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7 Easy Tips to Conduct an HR Audit

There is something about the changing of a new calendar year that stirs the organizing gene in us. We channel our inner Marie Kondo and purge every drawer, closet, and shelf in the hopes of sparking joy and order in our home. Label makers at the ready. Trips to IKEA and Target for the latest and greatest organizational systems available. In driveways across the country, long-forgotten items are piled into the back of the car, only to be abandoned in the drive-through lane at the local thrift shop. A clean slate feels invigorating!

But what about your business? Do you audit your HR files, policies, and practices with the same intensity? Unlike your home, auditors can show up at your office door unannounced and ask to see your files. Here we have some easy auditing tips for getting your people-related ducks in a row, just in case you ever have an unwanted visitor.

Good order is the foundation of all things.

~ Edmund Burke

The Chief Auditor

First, choose who will do the auditing? Will that be an HR person, the Office Manager, or maybe the Owner? Whoever you designate Chief Auditor should be the one that has access to the confidential nature of HR files, and holder of the key to the secure filing cabinets, drawers, room, etc. Should you ever be audited, this person will be the point of contact for locating requested information and answering any questions.

Everything Has a Place

Maybe you're a small business with not a lot of space, or a large business, and files are in different locations. Whatever your square-footage, gather all employee-related files into a central location and secure them. Whatever way you store your files, be it physical or electronically, personnel records should be readily available upon request in the event of an audit. We should also note, that not all paperwork goes into one file. This won't apply to everyone, but these are four files you should maintain separately:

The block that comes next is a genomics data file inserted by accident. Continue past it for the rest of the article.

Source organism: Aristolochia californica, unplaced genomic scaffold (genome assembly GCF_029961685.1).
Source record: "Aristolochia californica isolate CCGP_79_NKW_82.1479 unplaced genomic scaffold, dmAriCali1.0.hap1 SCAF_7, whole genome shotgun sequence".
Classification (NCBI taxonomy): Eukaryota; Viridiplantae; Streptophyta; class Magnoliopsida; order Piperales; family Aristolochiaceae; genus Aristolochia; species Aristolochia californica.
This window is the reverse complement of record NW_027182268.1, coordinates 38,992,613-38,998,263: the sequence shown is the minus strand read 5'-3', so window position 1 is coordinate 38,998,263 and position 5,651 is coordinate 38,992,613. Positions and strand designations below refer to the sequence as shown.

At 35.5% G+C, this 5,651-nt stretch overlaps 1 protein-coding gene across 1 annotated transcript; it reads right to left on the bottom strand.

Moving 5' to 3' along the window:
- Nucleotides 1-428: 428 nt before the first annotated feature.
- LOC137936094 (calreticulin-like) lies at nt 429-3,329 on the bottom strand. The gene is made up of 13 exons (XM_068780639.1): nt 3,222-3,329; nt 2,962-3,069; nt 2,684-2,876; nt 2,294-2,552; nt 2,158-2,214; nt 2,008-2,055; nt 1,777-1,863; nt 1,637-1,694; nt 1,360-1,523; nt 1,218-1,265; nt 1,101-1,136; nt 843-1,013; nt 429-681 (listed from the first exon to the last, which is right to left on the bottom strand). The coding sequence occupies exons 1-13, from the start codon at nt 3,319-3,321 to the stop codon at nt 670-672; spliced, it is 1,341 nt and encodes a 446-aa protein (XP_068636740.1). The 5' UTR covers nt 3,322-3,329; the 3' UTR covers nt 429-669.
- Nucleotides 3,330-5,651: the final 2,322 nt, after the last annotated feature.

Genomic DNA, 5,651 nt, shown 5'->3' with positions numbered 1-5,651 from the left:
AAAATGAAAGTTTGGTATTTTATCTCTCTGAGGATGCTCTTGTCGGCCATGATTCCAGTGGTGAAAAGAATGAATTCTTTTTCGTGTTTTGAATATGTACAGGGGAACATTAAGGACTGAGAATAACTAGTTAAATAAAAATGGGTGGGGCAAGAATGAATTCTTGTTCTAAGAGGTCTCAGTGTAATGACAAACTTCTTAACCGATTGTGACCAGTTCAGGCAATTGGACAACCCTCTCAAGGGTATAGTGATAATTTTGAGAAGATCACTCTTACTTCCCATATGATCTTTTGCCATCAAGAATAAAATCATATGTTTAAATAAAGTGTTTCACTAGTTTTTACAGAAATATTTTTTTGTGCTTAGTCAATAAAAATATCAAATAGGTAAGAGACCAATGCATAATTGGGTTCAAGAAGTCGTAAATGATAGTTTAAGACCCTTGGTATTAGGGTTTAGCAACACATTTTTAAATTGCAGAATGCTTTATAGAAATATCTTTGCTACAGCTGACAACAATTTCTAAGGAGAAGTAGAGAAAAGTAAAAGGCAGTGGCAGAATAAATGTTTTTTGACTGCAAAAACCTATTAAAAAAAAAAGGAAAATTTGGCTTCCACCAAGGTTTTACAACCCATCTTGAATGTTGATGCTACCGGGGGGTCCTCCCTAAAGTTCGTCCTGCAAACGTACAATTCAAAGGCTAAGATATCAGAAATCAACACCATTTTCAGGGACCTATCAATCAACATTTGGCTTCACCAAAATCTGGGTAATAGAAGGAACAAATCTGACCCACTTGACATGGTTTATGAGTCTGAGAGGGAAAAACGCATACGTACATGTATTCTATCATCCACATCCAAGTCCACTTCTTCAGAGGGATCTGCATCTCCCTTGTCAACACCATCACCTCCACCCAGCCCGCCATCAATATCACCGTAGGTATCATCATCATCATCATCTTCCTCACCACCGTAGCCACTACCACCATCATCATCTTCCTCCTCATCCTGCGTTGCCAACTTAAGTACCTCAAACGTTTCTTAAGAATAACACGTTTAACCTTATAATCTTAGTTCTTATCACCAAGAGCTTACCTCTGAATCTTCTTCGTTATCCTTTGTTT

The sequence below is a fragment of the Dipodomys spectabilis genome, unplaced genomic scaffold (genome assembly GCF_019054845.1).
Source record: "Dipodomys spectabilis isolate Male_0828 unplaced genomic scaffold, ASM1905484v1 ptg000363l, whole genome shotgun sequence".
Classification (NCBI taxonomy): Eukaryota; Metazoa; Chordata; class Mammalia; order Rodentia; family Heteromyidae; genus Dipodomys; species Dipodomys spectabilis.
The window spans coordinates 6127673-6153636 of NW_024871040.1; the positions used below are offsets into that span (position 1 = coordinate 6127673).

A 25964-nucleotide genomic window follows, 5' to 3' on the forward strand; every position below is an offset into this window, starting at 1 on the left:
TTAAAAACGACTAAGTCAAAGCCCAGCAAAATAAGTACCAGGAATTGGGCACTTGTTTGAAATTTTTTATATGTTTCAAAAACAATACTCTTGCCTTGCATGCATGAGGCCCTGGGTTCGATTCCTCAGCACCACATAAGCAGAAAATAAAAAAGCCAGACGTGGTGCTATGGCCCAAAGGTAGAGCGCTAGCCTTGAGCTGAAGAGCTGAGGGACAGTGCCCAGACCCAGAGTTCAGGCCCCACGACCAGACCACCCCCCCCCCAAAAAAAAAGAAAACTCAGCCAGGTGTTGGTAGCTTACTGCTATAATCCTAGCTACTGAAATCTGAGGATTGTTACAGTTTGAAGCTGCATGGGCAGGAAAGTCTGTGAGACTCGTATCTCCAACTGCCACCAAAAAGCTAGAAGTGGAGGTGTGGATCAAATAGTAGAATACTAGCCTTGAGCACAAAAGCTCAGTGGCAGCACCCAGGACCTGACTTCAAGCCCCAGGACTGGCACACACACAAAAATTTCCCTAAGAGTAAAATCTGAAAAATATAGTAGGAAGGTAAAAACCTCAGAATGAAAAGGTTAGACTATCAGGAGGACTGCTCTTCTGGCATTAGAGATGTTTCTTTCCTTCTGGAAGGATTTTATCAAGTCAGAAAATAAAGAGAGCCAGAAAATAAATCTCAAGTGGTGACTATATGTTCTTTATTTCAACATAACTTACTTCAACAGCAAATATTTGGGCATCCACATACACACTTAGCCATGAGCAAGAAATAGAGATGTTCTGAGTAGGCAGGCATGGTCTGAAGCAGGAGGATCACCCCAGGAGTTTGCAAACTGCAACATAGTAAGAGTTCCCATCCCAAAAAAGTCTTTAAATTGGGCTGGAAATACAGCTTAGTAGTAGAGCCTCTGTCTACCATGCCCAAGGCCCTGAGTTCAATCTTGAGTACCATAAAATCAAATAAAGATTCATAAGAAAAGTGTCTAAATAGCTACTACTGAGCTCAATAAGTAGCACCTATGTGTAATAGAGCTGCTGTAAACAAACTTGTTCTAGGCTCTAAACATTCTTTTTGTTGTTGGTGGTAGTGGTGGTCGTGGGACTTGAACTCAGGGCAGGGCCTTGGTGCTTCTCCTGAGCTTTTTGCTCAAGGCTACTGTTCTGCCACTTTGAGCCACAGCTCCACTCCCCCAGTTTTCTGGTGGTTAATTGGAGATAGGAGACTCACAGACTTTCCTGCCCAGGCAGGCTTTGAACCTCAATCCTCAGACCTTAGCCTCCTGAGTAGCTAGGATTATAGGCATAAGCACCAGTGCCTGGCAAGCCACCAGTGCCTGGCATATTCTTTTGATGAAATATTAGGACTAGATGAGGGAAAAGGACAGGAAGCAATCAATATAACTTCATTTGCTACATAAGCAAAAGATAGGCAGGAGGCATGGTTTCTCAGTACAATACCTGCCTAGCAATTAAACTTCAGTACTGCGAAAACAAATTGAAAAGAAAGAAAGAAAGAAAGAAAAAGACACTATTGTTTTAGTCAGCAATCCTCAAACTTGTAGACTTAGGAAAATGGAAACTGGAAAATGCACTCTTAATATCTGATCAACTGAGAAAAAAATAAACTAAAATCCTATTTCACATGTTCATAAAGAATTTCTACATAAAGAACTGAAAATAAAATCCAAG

• Personnel file: employee and emergency contact information, application, resume, job description, performance reviews, disciplinary notices, etc.

  • Medical file: anything related to an employees medical history

  • I-9 (Employment Eligibility Verification): each employee's I-9 should be kept all together in a folder or binder in a secured location

  • Investigations: all documents related to an employee investigation should be kept in a file, preferably in the investigator's locked drawer/cabinet

Identify What You Have

Creating a checklist makes the auditing process seem less daunting. One method is to order your list by an employee's lifecycle. Think through the stages the employee goes through, from hiring and onboarding to benefits and leave of absences to separations. Then you can go down that list, checking off that you've reviewed and updated all policies, procedures, and regulations related to each stage.

The Handbook

A few months ago, we talked about the importance of having an employee handbook. When it comes to conducting a thorough HR audit, the handbook will want your full attention. This is where the majority of updates take place. New laws go into effect that can change an existing policy or require the addition of a new policy. After ensuring all policies are compliant, be sure and roll out the revised handbook to your employees and have them sign a new Employee Handbook Acknowledgment Form (this goes in the personnel file).

Wall Art

You've audited all the physical and electronic files - next up, the labor posters. If you use a payroll company or poster service, most likely they will be sending you updated labor posters this month. Whichever means you acquire your labor posters, don't forget to add this step to your audit checklist.

What to Keep, and for How Long

Record retention guidelines vary by federal and state, as well as by type of record. It's a good idea to add the timeframe next to each category on your checklist.

Don't Overlook the Big One

While not necessarily something that an outside auditor would penalize you for, the company's mission, vision, and values are still very much employee-centric and should be reviewed. Are these aligned with the direction you want to take the business, and do the employees feel connected and aligned with them? Spend some time during your audit thinking about how these three core pieces of your business correlate with the success of your employees and organization.

You asked so we are delivering! On January 27 at 11:00 MST, we are hosting an in-depth (but NOT overwhelming) training on conducting an HR audit and record-keeping review. If this time conflicts with your schedule, no worries. You can still register and receive the recording and slide deck to view at your convenience. We hope you stop by.

Got questions or need help with your own internal audit? We are here to assist.